For teens and collegiate athletes who compete at the elite level, suffering an injury is commonplace, if not downright expected. Competing for that conference championship? Trying to make varsity? Expect to feel bruised, beaten up, and (more often than we'd like to admit) sprained, strained, and maybe even torn.
It's a sad reality. In an effort to cut down on those injuries, researchers at Sweden's Karolinska Institutet are trying to figure out what factors affect the injury risk among young athletes.
In the study, researchers studied 680 elite athletes representing 16 different sports. All the athletes had previously completed surveys on their past injuries, as well as the volume and intensity of their training.
One immediate takeaway: "The incidence of injury is high in adolescent elite athletes," said lead study author Philip von Rosen. "During the average week, one in three athletes was injured. Over a year, almost all of them had been injured at least once, and around 75% reported that they'd been seriously injured at least once during the year."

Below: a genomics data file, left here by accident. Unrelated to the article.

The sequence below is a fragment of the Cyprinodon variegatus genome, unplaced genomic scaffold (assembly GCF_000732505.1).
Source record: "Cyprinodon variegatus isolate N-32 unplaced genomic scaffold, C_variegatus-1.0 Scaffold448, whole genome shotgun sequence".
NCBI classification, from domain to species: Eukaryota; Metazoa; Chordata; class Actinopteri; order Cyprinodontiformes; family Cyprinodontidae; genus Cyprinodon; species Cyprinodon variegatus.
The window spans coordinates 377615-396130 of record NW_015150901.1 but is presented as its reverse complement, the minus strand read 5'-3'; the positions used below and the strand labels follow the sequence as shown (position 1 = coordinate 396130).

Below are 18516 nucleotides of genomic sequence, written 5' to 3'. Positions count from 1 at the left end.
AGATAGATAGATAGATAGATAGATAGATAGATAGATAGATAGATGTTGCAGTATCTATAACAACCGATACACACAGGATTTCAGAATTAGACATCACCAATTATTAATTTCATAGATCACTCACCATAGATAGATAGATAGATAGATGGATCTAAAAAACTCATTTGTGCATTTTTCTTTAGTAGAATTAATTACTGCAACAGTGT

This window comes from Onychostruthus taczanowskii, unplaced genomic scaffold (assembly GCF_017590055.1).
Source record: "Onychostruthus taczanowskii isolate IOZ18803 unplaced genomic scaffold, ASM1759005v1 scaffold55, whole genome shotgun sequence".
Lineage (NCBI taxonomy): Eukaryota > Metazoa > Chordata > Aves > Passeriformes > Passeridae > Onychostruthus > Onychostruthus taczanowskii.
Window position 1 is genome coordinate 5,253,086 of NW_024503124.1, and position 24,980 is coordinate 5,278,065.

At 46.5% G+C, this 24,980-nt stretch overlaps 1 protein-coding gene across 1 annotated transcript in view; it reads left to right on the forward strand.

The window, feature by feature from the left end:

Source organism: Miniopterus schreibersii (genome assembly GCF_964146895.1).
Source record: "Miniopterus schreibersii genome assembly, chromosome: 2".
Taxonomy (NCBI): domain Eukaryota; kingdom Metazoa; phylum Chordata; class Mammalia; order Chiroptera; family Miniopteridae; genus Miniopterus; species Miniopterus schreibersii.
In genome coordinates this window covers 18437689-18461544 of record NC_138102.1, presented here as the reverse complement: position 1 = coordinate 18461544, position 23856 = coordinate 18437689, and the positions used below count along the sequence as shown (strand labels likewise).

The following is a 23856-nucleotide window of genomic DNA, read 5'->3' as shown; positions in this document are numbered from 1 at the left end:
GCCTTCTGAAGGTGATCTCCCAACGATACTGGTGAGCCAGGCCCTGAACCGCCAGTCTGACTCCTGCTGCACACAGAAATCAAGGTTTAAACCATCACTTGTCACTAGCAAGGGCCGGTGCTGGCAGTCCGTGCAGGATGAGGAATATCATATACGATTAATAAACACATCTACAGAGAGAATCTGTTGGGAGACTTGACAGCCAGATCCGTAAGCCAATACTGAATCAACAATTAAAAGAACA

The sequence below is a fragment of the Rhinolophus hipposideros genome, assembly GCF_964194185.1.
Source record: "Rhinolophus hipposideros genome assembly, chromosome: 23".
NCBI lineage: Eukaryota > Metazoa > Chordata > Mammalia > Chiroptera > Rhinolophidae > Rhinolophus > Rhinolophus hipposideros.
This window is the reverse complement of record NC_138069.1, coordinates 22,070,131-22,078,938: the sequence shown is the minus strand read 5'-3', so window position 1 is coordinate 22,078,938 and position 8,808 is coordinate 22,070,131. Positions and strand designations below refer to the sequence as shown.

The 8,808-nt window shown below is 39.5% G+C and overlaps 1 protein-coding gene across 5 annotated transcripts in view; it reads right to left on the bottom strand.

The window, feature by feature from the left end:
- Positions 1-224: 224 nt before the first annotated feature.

So what were the factors? Athletes (both male and female) were 100% more likely to be injured when they increased the volume and intensity of their training, and cut down on sleep. (Maybe that sound familiar.)
Even more surprising: Athletes who made the above changes and expressed low self-esteem heightened their risk even more. Women were more heavily influenced; female athletes who increased the intensity, cut down on sleep, and suffered from low self-esteem tended to get injured more often and typically stayed on bench longer.
"The high risk of injury in adolescent elite athletes shows that early intervention injury-prevention strategies are needed in order to avoid long-term consequences of injury and to encourage continuing engagement in sport," von Rosen concluded. That, and maybe more sleep.
Check out our injury-prevention training guide for tips.